104. taggle
    taggle June 23, 2009 at 12:02 pm |

    Babe for Buqas — not cool

    FemiSex has a far more relevant post up.

    Burqas are a lot like smoking, very bad for those who partake. Obama has just taken on smoking in new tough ways; this removes agency from no one. Banning a burqu is like banning smoking from public places: a very good idea for public and private health.~FemiSex.com
    The wise writers at FemiSex also make hash out of the stay at home bull that Jill poses. They say it is clear Jill has not been to places where burqa is forced.

  105. umami
    umami June 23, 2009 at 12:05 pm |

    What will be the positive outcome of outlawing it,

    I think the idea is that women who don’t want to wear it can’t then be intimidated into doing so.

    Am I the only one seeing an analogy with arguments about minimum wage laws? If a worker wants to work for a dollar an hour she should be legally permitted to do so. That’s better than her not having a job at all. It’s an unacceptable restriction on her freedom to outlaw it. Etc.

    I think the proposed law is probably a bad idea. But I’m becoming oddly less convinced of that, the more I read arguments against it.

  106. piny
    piny June 23, 2009 at 12:24 pm |

    I think the argument in your last para is fair. You have the right to take serious issue with certain legislation restricting women’s freedom. But you must also be aware that this is the slippery slope. If you would prohibit all legislation proscribing women’s ability to do what we wish with our bodies, what about foot binding if seemingly freely chosen but perhaps stemming from societal stigmas? If at some point we’d agree that legislation makes sense, then it’s not either/or but instead an argument about what point in the spectrum something becomes OK.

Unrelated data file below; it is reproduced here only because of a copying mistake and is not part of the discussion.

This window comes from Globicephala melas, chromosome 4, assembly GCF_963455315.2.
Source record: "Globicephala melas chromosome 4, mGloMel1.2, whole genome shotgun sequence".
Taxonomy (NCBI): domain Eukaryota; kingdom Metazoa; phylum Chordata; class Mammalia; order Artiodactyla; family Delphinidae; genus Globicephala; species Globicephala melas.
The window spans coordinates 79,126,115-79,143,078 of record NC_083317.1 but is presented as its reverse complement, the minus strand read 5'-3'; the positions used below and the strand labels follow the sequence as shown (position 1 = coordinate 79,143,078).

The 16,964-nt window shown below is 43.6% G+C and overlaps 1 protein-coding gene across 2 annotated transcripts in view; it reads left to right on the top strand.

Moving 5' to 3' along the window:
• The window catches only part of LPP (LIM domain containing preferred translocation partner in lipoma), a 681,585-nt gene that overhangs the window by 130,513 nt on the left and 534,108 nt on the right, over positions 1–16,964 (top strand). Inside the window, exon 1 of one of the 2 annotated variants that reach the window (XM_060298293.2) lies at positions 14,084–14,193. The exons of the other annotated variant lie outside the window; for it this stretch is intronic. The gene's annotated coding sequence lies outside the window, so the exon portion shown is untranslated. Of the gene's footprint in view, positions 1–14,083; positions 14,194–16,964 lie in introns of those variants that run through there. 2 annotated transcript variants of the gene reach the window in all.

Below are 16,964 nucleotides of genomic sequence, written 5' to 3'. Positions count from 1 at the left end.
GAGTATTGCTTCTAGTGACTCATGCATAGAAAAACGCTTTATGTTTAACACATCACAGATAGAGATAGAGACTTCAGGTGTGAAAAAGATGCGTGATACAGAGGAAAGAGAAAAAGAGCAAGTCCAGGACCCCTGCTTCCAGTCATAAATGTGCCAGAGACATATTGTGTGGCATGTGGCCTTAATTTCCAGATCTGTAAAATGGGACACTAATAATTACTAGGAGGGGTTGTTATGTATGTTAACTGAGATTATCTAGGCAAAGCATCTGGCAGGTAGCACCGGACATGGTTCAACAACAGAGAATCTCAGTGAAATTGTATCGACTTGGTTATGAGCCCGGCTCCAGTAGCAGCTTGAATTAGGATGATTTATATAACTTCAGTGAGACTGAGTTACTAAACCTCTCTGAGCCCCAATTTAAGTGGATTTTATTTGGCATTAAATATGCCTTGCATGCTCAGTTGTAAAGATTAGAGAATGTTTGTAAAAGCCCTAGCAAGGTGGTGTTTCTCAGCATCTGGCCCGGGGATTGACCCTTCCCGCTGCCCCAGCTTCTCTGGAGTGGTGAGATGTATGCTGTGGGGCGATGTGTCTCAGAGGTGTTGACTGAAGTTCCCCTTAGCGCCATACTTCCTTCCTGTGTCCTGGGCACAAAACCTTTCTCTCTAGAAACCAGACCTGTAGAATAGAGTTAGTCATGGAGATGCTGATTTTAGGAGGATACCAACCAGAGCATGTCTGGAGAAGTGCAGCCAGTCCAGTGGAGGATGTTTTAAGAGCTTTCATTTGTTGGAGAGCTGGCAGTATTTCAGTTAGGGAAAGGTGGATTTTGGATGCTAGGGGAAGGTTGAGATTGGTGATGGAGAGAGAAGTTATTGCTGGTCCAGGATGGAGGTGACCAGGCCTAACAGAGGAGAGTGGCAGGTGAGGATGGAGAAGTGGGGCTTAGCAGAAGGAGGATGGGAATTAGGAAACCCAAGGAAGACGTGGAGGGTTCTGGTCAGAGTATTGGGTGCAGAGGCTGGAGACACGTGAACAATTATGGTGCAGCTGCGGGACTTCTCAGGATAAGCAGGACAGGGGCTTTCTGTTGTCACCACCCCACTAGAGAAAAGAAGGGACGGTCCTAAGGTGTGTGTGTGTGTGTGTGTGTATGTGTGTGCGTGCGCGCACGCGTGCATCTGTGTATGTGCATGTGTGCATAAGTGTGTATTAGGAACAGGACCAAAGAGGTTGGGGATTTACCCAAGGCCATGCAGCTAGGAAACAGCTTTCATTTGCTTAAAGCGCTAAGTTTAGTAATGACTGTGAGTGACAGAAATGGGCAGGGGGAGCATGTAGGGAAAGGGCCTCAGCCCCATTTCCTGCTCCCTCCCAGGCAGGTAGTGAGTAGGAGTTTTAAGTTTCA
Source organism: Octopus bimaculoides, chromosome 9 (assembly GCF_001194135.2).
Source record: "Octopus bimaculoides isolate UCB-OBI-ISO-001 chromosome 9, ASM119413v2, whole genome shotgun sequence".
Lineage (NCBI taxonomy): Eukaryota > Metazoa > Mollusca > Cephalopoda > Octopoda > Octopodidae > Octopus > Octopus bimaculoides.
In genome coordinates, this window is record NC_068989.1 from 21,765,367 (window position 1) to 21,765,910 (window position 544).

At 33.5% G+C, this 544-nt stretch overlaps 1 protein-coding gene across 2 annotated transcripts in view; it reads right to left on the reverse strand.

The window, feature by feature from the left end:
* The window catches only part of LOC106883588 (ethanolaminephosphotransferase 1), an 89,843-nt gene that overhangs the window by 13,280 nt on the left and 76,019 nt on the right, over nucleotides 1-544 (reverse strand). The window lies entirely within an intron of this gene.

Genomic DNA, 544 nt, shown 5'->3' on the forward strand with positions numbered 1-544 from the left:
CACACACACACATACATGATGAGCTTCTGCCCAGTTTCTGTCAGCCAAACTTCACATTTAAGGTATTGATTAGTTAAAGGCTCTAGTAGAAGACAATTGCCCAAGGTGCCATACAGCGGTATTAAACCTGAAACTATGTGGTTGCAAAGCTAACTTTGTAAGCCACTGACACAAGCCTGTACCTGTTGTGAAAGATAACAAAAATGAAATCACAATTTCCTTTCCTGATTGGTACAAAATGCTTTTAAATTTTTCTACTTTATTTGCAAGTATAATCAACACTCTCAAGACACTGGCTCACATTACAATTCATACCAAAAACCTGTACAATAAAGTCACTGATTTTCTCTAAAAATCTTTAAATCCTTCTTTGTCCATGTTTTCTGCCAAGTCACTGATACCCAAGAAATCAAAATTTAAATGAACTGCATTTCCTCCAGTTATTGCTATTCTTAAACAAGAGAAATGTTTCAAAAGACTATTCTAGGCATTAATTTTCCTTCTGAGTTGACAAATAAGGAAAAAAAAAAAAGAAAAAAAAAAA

This differentiation along a spectrum would be a change from centuries of legal reasoning how, exactly? Bodily sovereignity is never absolute. We already have laws that prohibit certain bodily decisions–organ sale, suicide, drug use–and we already agree that a contract can’t make murder or slavery legal. We also already have plenty of prohibitions that specifically target women or disproportionately impact women as a class. And we have prohibitions that restrict parental interference in minor bodies. They’re not new. Whatever their validity, they haven’t made it more difficult to distinguish between surgical and sartorial decisions, and this society has not seen fit to legislate against the latter. There doesn’t seem to be a slippery slope.

  107. Rebecca
    Rebecca June 23, 2009 at 12:50 pm |